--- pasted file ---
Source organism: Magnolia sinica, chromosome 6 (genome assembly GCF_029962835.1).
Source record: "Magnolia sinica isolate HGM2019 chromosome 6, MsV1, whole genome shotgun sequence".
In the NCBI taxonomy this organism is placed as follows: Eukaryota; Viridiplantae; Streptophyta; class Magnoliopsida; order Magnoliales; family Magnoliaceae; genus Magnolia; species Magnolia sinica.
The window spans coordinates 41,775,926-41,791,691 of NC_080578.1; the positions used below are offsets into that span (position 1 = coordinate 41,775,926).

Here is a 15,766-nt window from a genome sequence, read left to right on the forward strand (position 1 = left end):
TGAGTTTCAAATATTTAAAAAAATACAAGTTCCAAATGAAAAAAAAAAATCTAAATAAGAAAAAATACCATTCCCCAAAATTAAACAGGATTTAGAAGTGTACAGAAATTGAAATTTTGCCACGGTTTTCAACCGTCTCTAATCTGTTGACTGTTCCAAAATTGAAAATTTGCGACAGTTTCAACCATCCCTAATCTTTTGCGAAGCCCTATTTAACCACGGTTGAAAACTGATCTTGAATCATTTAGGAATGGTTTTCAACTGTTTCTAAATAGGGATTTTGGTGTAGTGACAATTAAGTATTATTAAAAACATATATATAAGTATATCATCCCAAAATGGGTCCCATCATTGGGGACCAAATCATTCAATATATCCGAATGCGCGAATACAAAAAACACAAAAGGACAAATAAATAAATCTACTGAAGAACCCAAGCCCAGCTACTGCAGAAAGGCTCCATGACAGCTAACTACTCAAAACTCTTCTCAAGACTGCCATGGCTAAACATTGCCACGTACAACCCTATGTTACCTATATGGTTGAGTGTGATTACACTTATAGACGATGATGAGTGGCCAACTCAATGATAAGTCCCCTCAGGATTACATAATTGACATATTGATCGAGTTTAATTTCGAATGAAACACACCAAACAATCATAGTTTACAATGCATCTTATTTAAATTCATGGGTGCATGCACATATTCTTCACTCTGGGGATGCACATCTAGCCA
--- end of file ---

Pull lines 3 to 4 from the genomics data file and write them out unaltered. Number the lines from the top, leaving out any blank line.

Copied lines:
In the NCBI taxonomy this organism is placed as follows: Eukaryota; Viridiplantae; Streptophyta; class Magnoliopsida; order Magnoliales; family Magnoliaceae; genus Magnolia; species Magnolia sinica.
The window spans coordinates 41,775,926-41,791,691 of NC_080578.1; the positions used below are offsets into that span (position 1 = coordinate 41,775,926).